My mom raised me and my siblings on adobo, bitter melon, and sinigang, a sour soup made with tamarind and fish head. As a first-generation immigrant from the Philippines, she basically outlawed anything that didn’t come with white rice or stink like fermented shrimp.
So when I was with my friends, all I wanted to eat was pizza, hot dogs, and burgers. Hot Pockets, that microwavable triumph of the industrial food era, were a natural next step. Like all of the foods I wasn’t allowed to eat, Hot Pockets represented America, to which I so wanted to belong. If you tell your friends at school you like sinigang, they look at you funny. Tell them you like Hot Pockets, though, and you blend right in.
Thing is, I didn’t try Hot Pockets for the first time at my white friend Sean’s house. I didn’t sneak them home, like an issue of Hustler. I found them, hidden behind gallon bags of mung beans and repurposed margarine containers filled with water spinach cooked with salted fish, in the back of my mom’s freezer. Hot Pockets were her secret weapon. As her kids got older and harder to control, and as she got busier trying to deal with us, she needed something that she could feed us if all else failed. Why Hot Pockets? My guess is they were on sale. The only thing my mom was more passionate about than force-feeding us shrimp paste was finding a good deal.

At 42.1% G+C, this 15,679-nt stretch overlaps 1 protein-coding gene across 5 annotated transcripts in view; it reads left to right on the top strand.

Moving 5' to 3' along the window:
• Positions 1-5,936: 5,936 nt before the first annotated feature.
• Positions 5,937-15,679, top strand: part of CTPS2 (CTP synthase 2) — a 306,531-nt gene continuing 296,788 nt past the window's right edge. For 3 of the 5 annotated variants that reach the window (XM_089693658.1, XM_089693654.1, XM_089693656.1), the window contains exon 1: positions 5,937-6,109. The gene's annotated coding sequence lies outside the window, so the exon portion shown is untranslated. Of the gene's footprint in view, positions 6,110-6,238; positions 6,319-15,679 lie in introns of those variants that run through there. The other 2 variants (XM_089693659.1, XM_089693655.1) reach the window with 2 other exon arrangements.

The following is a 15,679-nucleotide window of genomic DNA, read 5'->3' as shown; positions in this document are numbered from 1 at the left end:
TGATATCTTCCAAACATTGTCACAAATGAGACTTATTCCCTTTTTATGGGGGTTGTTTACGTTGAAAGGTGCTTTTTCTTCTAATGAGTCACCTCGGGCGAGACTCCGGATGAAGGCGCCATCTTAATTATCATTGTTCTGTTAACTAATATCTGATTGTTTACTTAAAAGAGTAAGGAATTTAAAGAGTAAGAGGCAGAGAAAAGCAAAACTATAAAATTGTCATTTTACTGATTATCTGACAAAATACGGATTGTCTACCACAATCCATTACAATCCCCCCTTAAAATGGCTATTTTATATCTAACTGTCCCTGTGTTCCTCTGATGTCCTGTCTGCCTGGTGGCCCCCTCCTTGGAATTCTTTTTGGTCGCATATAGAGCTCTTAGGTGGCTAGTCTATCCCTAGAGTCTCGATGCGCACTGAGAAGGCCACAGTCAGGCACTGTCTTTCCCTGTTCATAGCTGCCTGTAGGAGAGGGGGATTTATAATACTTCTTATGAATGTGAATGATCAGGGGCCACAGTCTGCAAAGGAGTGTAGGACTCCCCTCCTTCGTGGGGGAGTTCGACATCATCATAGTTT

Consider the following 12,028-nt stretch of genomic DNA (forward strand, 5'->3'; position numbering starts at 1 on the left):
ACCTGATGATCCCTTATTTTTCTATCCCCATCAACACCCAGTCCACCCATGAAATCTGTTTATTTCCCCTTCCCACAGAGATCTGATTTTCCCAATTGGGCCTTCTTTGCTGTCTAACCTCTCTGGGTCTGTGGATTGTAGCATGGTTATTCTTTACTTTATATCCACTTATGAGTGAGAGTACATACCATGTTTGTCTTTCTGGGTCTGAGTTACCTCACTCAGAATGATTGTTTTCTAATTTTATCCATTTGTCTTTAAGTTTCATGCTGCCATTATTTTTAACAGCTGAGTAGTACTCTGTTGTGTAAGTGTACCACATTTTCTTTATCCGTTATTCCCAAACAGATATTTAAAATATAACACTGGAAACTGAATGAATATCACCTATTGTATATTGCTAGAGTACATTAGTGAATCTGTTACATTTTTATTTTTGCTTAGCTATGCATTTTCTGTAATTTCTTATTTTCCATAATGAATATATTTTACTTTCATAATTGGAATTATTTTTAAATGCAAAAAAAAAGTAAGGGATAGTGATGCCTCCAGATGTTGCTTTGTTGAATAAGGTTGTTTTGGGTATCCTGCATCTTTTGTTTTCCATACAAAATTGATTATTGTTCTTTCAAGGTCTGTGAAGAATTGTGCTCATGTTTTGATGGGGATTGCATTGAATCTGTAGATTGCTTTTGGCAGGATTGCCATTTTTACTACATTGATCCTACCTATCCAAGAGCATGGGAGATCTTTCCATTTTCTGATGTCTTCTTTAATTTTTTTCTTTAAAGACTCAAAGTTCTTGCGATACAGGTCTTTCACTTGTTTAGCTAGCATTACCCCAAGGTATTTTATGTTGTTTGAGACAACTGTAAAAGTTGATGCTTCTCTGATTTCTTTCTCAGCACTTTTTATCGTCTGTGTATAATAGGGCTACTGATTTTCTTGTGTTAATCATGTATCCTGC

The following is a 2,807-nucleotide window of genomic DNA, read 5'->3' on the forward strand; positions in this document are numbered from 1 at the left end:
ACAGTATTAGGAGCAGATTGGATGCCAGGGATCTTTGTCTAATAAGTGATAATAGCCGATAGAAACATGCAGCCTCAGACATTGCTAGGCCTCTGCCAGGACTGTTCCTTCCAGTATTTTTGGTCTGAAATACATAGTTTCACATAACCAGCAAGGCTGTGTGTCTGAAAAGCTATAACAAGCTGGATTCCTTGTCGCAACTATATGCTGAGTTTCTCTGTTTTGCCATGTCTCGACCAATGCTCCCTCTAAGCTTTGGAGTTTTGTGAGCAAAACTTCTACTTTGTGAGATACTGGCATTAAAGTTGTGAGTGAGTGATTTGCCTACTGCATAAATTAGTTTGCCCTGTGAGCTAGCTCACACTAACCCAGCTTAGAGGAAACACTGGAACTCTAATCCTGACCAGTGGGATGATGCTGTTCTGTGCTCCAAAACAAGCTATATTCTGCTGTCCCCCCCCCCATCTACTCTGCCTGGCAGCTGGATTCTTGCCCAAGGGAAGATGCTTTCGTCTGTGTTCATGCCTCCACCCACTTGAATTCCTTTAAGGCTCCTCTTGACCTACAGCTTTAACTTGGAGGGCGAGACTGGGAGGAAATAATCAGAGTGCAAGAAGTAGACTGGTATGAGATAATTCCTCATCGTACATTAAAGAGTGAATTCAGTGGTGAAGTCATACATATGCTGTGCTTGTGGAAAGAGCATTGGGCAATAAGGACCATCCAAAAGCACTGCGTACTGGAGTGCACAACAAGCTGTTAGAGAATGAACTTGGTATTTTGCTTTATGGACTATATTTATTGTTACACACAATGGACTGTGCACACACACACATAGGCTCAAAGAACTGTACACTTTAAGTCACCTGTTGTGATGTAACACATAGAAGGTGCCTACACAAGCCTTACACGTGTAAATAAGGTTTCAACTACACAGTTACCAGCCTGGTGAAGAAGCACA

To eat what, to me, seemed like a pepperoni pizza-filled egg roll in my own home felt revolutionary. I flipped my shit the moment my teeth crashed through the flaky crust and a glorious sludge of meat and cheese scalded my tongue. I loved it both for what it signified and for how it tasted. No matter the filling—ham and cheese, Philly cheesesteak, whatever’s in those wack-ass Lean Pockets—I loved them more than ThunderCats and Michael Jordan combined.
Then one day, I didn’t. I still had affection for them. I had fond memories of eating them. Yet whenever I ate one, it just, well, sucked. For a while, I gave up on them. I went to culinary school. I worked in fancy kitchens. I was busy cutting carrots into brunoise, perfecting velouté, and nurturing my creativity (and making some really bad food in the process). When I opened Talde, in Brooklyn, I ditched fine dining and embraced reimagined versions of the foods I loved as a kid. I combined lo mein and the classic American roast-chicken dinner (carrots, celery, thyme, etc.). I merged my two favorite breakfast foods—ramen and buttered toast—steeping the fat-soaked bread into a Japanese-y broth. And I revisited the Hot Pocket, setting out to improve it, but not by so much that it lost the qualities that the tenth grader in me had loved. The result is one of my proudest achievements as a cook.
Now, in my kitchen, Hot Pocket is a verb, not a noun. When I tell my cooks to Hot-Pocket something, they know I mean to encase that something—whether it’s a Greek omelet, the elements of pepperoni pizza, or Chinese-style roast pork and cabbage—in flaky dough. I Hot-Pocket, and so can you.
The secret is in the dough. Today I will reveal that secret to the world. Don’t worry, you don’t have to make dough. That would just be wrong, since the Hot Pocket is what you look to when you want a hot meal without a big deal. All you need is a package of plain roti paratha (also spelled “roti prata” and known as roti canai), an oily flatbread adapted by Malaysian and Singaporean cooks from the Indian original. You’ll spot it in freezer section of Southeast Asian markets and some Indian markets, and online. I use the ubiquitous Kawan brand. Because the wrapping process is basically the same whatever filling you come up with, you’ll be prepared to experiment as soon as you make the pepperoni-pizza version you see here.